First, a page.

Gov. Jay Nixon is ordering the Missouri National Guard to begin withdrawing from Ferguson, where nightly scenes of unrest have erupted since a white police officer fatally shot an unarmed black 18-year-old.
Nixon announced what he called a systematic withdrawal of guard officers on Thursday. He says they have effectively protected the city while other agencies worked to restore trust between law enforcement and residents.
Since the National Guard's arrival on Monday, flare-ups in the small section of town that had been the center of nightly unrest have begun to subside. The quietest night was overnight Wednesday and Thursday, when police arrested only a handful of people in the protest zone.
"The last two nights have been really good. I feel we're making progress," Nixon told KMOX-AM, noting that a state of emergency remained in effect in Ferguson.
About 100 people gathered Thursday evening, walking in laps near the spot where Michael Brown was shot. Some were in organized groups, such as clergy members. More signs reflected calls by protesters to remove the prosecutor from the case.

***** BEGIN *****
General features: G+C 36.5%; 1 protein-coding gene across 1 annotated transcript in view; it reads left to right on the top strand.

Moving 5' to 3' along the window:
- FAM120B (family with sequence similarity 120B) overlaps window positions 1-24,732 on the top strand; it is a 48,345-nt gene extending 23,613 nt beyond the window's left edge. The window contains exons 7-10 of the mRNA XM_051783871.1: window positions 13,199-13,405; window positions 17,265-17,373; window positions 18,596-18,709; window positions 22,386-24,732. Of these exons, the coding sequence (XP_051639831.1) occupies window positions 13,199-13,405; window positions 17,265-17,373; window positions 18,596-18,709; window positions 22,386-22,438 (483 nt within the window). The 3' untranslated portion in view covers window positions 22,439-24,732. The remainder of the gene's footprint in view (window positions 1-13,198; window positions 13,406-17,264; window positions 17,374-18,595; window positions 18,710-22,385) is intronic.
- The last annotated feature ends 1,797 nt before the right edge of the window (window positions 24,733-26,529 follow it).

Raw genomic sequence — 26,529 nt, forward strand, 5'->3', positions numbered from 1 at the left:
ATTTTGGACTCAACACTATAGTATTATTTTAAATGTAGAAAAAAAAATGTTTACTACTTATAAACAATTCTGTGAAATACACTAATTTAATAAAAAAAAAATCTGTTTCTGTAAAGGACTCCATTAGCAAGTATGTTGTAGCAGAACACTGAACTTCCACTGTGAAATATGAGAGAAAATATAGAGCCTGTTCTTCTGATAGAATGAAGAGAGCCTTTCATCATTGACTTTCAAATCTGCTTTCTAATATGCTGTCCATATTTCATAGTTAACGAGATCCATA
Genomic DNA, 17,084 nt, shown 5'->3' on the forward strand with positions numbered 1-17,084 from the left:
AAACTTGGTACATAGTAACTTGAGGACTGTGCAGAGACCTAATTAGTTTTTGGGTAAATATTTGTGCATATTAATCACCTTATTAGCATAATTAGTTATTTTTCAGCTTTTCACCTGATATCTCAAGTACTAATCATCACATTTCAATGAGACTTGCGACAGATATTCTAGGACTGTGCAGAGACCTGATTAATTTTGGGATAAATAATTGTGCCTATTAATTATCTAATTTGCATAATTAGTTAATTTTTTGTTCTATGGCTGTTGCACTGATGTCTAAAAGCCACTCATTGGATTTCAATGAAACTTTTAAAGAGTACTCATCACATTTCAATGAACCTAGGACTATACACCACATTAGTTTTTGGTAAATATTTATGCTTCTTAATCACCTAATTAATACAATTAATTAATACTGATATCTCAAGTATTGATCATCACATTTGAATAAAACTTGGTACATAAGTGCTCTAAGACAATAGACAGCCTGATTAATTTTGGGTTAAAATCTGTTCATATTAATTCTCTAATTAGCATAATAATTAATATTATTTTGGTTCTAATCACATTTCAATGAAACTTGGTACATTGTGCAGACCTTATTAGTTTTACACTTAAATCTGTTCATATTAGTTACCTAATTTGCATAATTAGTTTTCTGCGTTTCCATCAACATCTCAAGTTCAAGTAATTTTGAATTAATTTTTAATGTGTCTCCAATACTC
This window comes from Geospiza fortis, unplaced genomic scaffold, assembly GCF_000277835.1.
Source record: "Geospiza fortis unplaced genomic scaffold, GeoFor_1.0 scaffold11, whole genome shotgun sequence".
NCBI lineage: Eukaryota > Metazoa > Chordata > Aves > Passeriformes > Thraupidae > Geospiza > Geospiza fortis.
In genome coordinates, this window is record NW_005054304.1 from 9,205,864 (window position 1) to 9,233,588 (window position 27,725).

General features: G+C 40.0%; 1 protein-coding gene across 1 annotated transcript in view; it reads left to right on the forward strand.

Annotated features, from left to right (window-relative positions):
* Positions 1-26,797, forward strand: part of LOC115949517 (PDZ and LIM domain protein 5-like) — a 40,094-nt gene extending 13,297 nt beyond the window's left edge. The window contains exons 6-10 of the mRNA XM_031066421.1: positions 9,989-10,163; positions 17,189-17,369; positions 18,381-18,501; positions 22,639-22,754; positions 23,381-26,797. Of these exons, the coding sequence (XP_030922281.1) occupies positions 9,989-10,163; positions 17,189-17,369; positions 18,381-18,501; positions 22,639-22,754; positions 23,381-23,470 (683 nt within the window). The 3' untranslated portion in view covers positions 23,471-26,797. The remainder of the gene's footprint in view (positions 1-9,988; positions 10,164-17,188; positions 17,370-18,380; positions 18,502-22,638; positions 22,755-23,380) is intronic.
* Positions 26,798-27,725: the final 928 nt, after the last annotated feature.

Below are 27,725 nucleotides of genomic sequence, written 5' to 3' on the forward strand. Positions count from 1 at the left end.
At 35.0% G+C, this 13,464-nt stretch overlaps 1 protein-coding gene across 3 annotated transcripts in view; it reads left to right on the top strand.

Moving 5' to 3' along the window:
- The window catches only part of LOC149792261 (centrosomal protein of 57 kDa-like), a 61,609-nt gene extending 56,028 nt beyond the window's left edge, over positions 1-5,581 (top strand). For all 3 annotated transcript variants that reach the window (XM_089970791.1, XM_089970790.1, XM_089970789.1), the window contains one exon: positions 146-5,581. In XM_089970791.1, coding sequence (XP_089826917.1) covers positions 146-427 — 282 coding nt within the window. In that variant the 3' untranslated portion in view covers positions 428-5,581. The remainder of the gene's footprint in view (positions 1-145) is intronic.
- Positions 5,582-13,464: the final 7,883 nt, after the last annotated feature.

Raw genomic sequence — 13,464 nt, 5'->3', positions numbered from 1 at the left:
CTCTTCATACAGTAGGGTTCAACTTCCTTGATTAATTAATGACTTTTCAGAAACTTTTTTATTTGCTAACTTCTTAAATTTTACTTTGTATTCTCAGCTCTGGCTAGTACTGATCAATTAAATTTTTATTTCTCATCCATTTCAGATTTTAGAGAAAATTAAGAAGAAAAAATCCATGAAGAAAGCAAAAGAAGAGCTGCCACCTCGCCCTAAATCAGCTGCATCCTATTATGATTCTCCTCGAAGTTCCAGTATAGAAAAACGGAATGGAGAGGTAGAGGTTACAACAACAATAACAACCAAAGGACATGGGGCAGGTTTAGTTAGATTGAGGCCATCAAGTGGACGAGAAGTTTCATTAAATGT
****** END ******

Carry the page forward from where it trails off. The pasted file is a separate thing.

Since demonstrations began after the Aug. 9 shooting of Michel Brown, authorities have arrested at least 163 people in the protest area.
St. Louis County spokeswoman Candace Jarrett provided information to The Associated Press on Thursday with the name, address and birth year of each person arrested, and the charges against them.
It shows that 128 people have been arrested for failure to disperse, 21 for burglary-related charges, four for assaulting police officers. Others were charged with crimes such as trespassing, peace disturbance and destruction of private property.
Many are from communities near Ferguson, but just seven are from Ferguson.
The oldest person arrested was born in 1948.
The Associated Press